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Spa Treatment Safety

"Treat yourself well" is a great motto for pregnancy. Beauty splurges, such as pedicures, are easy ways to feel good, so indulge! But be aware of potential hazards in other treatments -- and always inform the salon that you're pregnant. Some guidelines:

Facials are usually safe. But skip peels that contain glycolic acid, which may irritate skin made more sensitive by pregnancy. And after the second trimester, lying on your back could affect the blood supply to your baby-to-be. Instead, ask that the chair be tilted up, or lie on your left side.

Massage can help soothe aches -- particularly lower back pain, sciatica, and swelling. Make sure your masseuse is trained in prenatal massage, and that she props you up with a pillow -- so you're on your left side -- or uses a table with a hole in the center to accommodate your belly. The pressure of her hands should be lighter than usual, especially around the abdominal area. You may want her to avoid "trigger" points, including those on the shoulders, shins, and below the ankle, which some massage therapists believe could induce uterine contractions.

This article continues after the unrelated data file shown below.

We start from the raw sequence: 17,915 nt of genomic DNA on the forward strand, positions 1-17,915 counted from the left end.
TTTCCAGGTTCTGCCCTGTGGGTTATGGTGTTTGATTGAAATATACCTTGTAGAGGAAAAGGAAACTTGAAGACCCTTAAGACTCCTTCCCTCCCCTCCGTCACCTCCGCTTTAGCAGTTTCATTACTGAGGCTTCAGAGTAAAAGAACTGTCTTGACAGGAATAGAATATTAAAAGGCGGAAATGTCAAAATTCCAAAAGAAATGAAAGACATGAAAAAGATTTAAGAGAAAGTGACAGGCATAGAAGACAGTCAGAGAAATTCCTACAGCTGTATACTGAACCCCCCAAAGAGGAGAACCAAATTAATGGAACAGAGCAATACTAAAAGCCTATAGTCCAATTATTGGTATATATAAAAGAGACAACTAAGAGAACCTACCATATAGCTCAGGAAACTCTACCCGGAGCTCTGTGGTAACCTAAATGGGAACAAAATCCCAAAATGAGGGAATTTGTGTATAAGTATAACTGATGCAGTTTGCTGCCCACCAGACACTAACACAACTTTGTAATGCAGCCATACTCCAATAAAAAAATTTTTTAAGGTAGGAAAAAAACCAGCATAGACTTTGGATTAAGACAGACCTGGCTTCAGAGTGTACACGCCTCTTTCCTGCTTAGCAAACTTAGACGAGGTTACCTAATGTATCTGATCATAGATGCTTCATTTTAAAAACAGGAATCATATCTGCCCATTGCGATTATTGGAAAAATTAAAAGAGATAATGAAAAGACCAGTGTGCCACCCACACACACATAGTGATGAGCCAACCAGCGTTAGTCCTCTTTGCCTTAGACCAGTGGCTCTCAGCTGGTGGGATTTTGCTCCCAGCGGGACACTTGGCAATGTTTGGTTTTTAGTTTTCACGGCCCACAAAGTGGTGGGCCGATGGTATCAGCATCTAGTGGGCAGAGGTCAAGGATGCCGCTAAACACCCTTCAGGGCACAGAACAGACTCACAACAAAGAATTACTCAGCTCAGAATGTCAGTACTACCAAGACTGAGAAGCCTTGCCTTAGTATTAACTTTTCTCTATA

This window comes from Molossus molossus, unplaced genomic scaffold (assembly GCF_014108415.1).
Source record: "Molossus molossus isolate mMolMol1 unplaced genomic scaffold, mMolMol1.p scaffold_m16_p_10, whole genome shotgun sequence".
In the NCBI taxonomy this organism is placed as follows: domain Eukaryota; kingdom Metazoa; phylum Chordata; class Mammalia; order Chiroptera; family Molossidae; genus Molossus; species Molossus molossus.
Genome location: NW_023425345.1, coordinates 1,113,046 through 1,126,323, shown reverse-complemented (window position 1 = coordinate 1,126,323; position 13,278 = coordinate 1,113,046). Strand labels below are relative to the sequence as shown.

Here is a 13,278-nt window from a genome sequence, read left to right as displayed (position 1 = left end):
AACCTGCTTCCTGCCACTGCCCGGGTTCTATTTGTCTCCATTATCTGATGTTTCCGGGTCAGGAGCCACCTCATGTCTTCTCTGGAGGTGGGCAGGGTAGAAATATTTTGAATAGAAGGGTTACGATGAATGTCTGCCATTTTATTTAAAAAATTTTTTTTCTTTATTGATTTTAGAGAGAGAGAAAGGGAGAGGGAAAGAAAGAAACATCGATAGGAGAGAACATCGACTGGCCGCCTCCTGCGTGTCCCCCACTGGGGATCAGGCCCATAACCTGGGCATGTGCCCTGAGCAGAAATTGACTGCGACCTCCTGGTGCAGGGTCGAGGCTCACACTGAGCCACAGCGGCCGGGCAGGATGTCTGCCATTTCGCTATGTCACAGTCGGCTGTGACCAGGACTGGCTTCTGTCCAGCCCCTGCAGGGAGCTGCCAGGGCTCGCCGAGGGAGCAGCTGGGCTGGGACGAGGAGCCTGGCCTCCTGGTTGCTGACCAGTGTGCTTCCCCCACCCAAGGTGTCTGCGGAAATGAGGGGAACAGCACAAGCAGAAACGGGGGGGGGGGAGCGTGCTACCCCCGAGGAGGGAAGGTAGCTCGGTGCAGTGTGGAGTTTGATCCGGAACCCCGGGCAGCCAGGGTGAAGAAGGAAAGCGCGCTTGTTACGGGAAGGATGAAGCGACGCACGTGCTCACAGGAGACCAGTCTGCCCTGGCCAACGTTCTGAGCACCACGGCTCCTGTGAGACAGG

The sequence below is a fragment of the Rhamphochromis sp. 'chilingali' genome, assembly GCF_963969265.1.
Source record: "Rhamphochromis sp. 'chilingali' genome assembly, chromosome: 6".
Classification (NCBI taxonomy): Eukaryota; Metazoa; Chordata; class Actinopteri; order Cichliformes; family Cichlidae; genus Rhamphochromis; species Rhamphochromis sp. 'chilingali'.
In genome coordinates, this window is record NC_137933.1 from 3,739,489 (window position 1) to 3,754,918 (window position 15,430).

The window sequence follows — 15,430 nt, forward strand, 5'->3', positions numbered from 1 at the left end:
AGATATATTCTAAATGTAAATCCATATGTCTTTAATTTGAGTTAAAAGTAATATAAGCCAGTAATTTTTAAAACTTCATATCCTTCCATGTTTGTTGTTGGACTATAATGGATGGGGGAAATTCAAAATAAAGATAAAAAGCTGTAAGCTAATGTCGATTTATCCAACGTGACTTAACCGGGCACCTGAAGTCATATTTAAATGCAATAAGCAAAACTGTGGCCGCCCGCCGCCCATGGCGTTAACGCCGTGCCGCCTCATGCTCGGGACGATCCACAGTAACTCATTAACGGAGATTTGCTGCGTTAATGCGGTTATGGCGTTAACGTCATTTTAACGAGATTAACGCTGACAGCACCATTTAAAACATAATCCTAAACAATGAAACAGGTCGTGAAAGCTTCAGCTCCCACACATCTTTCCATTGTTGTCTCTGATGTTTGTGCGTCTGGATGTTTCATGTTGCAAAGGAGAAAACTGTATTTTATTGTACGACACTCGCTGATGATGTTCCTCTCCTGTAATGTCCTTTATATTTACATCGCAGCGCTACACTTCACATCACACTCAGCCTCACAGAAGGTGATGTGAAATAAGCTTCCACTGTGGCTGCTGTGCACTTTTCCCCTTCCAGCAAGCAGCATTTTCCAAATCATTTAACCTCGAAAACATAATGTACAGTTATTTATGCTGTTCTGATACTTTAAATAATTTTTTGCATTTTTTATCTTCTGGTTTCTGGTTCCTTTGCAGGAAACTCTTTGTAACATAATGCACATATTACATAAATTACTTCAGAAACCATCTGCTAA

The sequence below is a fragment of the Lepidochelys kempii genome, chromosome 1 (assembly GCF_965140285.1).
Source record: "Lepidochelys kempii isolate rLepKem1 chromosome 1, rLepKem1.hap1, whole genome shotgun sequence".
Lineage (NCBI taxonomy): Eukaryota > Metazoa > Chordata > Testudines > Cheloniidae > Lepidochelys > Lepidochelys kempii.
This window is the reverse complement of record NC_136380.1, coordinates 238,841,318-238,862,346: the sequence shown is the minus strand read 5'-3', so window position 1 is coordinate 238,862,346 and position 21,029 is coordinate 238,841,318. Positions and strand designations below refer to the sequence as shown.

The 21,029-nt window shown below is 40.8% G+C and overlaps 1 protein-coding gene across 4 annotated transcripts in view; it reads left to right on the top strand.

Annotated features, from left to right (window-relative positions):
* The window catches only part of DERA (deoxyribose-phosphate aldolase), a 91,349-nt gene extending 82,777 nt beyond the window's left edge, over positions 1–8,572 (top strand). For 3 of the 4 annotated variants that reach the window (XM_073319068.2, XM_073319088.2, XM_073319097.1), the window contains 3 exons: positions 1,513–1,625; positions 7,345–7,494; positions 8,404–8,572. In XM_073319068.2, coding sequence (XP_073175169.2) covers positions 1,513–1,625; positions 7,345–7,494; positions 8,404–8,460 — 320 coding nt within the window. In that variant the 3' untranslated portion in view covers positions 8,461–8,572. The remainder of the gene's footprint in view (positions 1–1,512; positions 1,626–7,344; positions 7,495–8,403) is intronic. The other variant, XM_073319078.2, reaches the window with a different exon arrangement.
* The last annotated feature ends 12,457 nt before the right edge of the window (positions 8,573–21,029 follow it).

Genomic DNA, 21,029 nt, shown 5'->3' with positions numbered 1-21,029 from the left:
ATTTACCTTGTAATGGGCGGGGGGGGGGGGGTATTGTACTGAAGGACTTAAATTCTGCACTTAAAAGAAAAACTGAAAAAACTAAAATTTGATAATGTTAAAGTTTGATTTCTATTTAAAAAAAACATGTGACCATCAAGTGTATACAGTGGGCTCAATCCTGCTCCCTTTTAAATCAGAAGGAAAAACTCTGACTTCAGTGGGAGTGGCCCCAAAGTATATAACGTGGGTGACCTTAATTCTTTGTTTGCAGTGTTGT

Hot Tubs, Steam Rooms, and Saunas should be avoided, experts say, unless the temperature can be kept below 101 degrees. Even then, they suggest staying only 10 minutes or less, since maternal temperature over 102 degrees can affect the brain development of a fetus.

Electrolysis Many experts suggest you also avoid this procedure, especially during the first trimester. Why? No one is sure how electric current may affect a developing fetus. In fact, Judy Adams, president of the Society of Clinical and Medical Electrologists, recommends putting off electrolysis until after the baby.

Aromatherapy can help quell fatigue and anxiety. However, some plant oils -- including fennel, basil, thyme, and myrrh -- shouldn't be used during pregnancy, because of suspected physiological effects on the baby. The bottom line: It's better to err on the side of safety and save aromatherapy for a postpartum treat, according to Wilma Bergfeld, M.D., head of the clinical research department of dermatology at the Cleveland Clinic.

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